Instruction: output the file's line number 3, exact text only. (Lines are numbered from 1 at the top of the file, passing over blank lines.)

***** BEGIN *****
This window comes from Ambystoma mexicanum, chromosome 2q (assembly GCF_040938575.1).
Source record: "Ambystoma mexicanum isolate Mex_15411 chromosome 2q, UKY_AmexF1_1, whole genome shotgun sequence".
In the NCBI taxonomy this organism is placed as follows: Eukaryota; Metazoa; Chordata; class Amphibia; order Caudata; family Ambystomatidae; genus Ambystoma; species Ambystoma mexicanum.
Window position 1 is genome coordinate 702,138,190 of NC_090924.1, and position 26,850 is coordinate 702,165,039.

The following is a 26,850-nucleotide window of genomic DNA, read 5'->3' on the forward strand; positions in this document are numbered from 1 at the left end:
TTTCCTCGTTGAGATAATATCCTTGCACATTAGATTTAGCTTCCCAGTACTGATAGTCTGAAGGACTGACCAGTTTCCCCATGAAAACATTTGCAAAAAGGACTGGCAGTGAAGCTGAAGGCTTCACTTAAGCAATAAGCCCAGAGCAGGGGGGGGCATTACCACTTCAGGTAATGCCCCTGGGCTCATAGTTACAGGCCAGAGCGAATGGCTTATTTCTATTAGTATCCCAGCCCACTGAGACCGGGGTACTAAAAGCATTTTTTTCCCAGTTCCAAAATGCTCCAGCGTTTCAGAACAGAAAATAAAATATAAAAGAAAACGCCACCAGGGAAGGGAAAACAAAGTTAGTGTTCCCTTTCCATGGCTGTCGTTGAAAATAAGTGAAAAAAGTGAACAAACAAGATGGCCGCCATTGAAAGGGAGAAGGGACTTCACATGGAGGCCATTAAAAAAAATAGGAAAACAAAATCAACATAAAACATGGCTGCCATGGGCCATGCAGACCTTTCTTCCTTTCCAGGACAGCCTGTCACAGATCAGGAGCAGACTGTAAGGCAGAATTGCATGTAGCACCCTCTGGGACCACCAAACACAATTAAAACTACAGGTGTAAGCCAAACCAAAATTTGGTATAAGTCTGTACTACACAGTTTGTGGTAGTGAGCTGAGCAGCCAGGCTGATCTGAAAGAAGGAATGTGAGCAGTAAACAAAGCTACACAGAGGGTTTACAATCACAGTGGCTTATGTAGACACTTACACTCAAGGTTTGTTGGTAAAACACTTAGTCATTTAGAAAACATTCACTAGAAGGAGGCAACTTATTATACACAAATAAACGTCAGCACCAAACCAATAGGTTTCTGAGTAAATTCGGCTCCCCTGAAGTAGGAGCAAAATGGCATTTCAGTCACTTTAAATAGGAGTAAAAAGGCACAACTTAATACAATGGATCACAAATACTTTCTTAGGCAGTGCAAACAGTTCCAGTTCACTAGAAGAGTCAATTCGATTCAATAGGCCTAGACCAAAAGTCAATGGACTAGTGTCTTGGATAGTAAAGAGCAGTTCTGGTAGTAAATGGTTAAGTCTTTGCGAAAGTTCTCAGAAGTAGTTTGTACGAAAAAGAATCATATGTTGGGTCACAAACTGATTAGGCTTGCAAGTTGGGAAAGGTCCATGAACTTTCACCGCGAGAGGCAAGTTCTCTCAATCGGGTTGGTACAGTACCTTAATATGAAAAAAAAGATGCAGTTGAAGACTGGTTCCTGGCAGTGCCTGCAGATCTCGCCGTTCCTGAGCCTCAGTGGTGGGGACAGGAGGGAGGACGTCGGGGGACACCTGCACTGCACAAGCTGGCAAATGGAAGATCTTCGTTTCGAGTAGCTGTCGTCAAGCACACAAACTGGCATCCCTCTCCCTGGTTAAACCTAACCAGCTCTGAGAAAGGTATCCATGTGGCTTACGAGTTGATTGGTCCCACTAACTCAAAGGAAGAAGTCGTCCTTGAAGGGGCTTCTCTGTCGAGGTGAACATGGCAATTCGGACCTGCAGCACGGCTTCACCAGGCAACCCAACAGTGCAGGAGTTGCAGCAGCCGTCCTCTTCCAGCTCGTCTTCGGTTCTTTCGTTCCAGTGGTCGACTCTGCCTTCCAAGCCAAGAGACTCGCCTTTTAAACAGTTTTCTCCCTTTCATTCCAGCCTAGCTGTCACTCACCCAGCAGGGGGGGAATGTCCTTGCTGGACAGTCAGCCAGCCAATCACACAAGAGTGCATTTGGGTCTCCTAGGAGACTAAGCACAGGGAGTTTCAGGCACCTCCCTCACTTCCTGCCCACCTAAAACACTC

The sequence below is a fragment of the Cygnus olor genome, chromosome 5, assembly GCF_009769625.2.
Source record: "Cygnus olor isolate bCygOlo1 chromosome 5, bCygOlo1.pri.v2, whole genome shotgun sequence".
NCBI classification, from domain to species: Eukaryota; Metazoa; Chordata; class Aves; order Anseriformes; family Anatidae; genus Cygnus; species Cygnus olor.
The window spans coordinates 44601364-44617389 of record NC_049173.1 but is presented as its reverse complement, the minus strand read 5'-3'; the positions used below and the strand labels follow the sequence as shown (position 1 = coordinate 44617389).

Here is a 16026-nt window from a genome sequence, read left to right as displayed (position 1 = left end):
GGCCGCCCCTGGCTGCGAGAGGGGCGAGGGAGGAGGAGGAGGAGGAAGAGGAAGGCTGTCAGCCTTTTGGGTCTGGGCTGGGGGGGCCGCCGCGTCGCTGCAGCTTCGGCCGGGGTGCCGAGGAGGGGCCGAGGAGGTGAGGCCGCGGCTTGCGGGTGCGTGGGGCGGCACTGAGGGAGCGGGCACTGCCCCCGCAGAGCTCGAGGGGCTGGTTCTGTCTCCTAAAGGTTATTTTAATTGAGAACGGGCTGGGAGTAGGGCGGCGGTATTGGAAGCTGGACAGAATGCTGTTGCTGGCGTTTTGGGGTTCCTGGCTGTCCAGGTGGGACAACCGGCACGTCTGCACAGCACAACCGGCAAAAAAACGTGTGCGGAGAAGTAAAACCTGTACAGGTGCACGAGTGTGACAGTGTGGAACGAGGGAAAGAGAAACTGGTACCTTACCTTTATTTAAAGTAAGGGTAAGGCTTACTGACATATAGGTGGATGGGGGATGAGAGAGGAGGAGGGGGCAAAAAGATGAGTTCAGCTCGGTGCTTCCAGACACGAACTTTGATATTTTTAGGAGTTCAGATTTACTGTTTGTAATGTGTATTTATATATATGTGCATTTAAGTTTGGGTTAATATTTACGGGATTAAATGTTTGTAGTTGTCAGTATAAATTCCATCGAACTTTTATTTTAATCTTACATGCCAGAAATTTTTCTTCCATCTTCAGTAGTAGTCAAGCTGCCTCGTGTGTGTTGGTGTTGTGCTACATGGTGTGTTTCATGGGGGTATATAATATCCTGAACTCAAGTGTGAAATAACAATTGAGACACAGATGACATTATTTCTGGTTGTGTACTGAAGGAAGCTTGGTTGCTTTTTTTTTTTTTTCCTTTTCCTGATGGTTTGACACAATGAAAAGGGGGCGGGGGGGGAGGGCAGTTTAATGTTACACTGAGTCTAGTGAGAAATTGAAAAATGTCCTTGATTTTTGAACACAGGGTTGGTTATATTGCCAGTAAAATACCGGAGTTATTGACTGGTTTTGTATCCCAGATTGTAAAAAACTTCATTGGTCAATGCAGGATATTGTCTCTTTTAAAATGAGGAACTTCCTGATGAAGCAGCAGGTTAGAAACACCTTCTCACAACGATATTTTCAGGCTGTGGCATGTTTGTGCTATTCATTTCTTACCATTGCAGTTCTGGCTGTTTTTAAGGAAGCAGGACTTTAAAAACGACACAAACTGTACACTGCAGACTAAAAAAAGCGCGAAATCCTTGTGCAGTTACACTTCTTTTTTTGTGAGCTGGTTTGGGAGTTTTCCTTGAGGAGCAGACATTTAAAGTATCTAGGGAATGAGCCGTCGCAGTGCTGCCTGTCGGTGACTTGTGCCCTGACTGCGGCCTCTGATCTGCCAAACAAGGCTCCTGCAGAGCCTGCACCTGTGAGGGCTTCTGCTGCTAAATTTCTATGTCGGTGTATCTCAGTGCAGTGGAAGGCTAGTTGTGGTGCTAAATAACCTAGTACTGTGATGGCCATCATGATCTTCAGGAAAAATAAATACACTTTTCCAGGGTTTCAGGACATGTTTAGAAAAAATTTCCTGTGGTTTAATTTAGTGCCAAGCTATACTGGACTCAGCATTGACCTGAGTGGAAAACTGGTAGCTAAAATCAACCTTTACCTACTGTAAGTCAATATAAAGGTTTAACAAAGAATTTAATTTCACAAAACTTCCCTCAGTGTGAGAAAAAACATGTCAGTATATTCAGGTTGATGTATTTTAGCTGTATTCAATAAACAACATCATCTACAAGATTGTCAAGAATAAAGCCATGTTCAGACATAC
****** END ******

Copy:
In the NCBI taxonomy this organism is placed as follows: Eukaryota; Metazoa; Chordata; class Amphibia; order Caudata; family Ambystomatidae; genus Ambystoma; species Ambystoma mexicanum.